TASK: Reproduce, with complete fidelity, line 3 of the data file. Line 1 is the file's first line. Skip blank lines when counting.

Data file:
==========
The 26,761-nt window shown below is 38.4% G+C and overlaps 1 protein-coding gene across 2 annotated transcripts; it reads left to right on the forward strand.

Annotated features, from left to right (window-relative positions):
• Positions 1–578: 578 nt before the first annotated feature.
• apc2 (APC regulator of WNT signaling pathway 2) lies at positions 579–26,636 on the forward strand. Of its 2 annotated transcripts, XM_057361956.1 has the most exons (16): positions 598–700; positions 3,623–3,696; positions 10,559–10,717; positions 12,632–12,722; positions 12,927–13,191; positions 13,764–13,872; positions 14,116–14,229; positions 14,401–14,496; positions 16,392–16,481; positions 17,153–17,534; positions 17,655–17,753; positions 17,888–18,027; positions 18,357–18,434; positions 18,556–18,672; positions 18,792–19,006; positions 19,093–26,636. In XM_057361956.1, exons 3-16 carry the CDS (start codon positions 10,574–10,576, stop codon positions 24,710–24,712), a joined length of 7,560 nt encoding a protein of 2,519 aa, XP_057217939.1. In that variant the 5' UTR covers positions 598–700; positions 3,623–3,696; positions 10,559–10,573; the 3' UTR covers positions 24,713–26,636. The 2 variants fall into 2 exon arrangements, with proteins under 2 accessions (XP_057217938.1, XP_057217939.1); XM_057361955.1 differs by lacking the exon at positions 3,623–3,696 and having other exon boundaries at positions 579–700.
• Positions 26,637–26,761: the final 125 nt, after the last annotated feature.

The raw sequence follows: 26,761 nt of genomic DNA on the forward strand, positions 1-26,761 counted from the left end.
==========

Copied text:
• Positions 1–578: 578 nt before the first annotated feature.